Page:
Napolitano, Wikileaks, and the Absolute Necessity of a Free Press
Posted by democratist on February 17, 2011
17th February 2011,
Back in December we wrote that we did not agree with Wikileaks’ release of several hundred thousand classified State Department cables, on the basis that discretion is, and should remain an important element of diplomacy (but we also acknowledged that there seemed little point ignoring these cables once published).
Our initial position was based on practicality rather than principle, and we did not pay much attention to the legal implications of the case at the time, on the basis that the main focus of this blog is on the politics and international relations of Russia and the CIS, rather than Wikileaks or the US.
In retrospect, this was a mistake: we were disturbed by calls from the more rabid sections of the American right for Wikileaks’ founder Julian Assange to be brought to trial as a “terrorist” (and presumably executed if found “guilty”), but until today did not feel we had the required legal expertise, to comment usefully on the matter.
In this regard, we have been delighted to discover this extraordinarily clear and powerful defence of Assange, Wikileaks and the fundamental necessity of freedom of the press as an essential bulwark of a free society, thanks to a rather unexpected source; Judge Andrew Napolitano of Fox News.
Napolitano’s main points are that the actions of Mr. Assange (and Wikileaks) in releasing the secret documents are absolutely protected by the first amendment to the United States constitution, and that there is a legal precedent in the form of the release of the “Pentagon Papers” by the New York Times in 1971 for the Wikileaks case. Napolitano states;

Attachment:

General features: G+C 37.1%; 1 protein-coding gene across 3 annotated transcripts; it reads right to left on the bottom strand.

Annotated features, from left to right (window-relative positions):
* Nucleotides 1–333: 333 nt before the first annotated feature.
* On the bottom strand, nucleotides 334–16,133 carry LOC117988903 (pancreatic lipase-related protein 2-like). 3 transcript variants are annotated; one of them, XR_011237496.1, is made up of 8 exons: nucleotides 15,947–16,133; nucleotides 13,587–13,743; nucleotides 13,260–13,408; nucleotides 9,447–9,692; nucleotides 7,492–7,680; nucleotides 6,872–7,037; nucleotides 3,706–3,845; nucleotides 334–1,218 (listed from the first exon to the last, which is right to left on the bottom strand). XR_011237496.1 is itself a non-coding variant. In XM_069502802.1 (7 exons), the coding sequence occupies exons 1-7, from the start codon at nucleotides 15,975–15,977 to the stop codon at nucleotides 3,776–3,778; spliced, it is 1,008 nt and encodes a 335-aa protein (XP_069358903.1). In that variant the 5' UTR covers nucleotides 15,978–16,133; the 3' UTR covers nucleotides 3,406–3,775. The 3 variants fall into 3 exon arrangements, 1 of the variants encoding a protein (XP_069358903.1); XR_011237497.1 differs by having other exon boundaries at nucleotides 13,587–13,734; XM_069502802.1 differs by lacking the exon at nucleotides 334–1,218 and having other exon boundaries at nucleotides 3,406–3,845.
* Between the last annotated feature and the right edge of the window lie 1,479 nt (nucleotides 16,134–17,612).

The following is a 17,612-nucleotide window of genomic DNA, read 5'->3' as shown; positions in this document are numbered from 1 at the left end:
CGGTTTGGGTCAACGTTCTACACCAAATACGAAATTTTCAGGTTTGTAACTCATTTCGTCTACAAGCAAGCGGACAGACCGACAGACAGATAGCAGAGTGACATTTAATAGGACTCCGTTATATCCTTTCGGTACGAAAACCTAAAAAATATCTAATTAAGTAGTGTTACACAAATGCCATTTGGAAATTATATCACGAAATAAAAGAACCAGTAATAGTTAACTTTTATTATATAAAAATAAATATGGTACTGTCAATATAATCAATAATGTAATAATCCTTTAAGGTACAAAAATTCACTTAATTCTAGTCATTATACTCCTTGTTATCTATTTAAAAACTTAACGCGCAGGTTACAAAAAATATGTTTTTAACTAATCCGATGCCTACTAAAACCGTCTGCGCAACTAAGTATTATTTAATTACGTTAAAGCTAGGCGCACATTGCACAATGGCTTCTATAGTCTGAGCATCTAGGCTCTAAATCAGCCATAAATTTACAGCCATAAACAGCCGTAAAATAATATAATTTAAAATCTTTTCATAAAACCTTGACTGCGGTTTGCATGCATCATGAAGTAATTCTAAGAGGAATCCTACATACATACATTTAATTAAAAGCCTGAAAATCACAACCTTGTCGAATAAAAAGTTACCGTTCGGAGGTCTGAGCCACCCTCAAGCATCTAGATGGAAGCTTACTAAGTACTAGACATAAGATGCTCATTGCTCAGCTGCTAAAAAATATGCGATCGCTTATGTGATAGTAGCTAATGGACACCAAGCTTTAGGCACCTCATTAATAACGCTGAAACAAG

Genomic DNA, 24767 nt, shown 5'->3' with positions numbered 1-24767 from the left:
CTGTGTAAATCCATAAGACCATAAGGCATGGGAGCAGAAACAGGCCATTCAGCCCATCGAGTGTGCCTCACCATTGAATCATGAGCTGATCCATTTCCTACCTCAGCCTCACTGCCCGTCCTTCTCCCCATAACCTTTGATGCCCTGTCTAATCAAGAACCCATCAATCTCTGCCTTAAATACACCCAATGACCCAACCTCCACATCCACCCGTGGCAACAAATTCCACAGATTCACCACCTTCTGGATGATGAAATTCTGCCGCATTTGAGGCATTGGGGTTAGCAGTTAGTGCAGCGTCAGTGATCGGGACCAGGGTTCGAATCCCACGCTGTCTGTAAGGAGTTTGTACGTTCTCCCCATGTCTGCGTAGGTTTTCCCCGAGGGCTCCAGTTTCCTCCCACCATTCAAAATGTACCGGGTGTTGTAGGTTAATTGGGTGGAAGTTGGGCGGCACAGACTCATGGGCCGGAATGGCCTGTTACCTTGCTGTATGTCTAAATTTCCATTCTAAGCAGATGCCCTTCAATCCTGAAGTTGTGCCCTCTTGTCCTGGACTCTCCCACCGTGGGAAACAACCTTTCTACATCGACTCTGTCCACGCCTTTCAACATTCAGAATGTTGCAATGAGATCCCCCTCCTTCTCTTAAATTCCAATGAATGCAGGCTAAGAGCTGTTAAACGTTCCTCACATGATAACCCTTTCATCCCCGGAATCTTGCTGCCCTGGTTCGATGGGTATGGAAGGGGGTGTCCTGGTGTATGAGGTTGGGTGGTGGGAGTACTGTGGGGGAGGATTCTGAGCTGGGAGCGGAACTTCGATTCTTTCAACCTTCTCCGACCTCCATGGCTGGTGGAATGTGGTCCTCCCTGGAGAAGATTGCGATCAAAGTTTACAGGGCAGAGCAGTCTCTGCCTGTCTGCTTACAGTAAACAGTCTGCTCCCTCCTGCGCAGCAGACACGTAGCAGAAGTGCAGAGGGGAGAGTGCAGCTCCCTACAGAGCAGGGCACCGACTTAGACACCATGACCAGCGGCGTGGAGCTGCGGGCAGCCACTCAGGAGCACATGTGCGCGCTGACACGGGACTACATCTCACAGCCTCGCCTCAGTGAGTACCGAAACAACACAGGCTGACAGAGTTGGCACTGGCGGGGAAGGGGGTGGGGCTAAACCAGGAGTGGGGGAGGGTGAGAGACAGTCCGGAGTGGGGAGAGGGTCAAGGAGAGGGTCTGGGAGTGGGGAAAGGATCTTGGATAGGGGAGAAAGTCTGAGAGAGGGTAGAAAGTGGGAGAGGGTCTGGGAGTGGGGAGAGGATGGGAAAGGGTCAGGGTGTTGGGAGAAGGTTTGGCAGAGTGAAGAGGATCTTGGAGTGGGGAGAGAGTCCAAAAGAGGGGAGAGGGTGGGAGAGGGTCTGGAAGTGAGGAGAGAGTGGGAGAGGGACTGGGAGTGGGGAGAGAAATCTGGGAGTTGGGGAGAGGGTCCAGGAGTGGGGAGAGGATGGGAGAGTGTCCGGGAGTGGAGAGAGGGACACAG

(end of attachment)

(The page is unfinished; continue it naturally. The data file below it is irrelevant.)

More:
“In 1971 the NYT obtained a stolen copy of classified defence department documents; a study on US political involvement in Vietnam (the “Pentagon Papers”). When the Times published the report, the federal government wanted to censor the newspaper, and prevent it from printing more of the classified documents. The government, and president Nixon argued that the Espionage Act of 1917 trumped the first amendment, and gave the government the right and the power to censure the newspaper. Fortunately, the supreme court disagreed, and ruled six to three that the first amendment trumps the Espionage Act, and that a free press was absolutely necessary, and was the check on the government. And so the court ruled, that wherever members of the media come upon government documents of public interest, no matter how secret, no matter how they got them, there can be no liability, civil or criminal, for publishing them. The attacks on Assange are another example of the government trying to quash dissenters. Mr. Assange did not steal these cables, he merely published them; it’s the government’s responsibility to keep their own secrets, and not that of a free, unbiased press. If we allow the governments of the world to label Assange a terrorist, and allow them to shut down Wikileaks, it will be one giant leap towards tyranny.”
Democratist (who is no lawyer) thinks Napolitano makes a strong and logical argument. From our own perspective the most important of the points he makes are on the absolute necessity of a free press as a check on government, and that it is the responsibility of government, and not the press to keep their own secrets. It seems to us that this is a central principle to protect political freedom in the face of oppression, and one which the United States must respect is it wishes to be taken seriously as an exponent of democratic governance.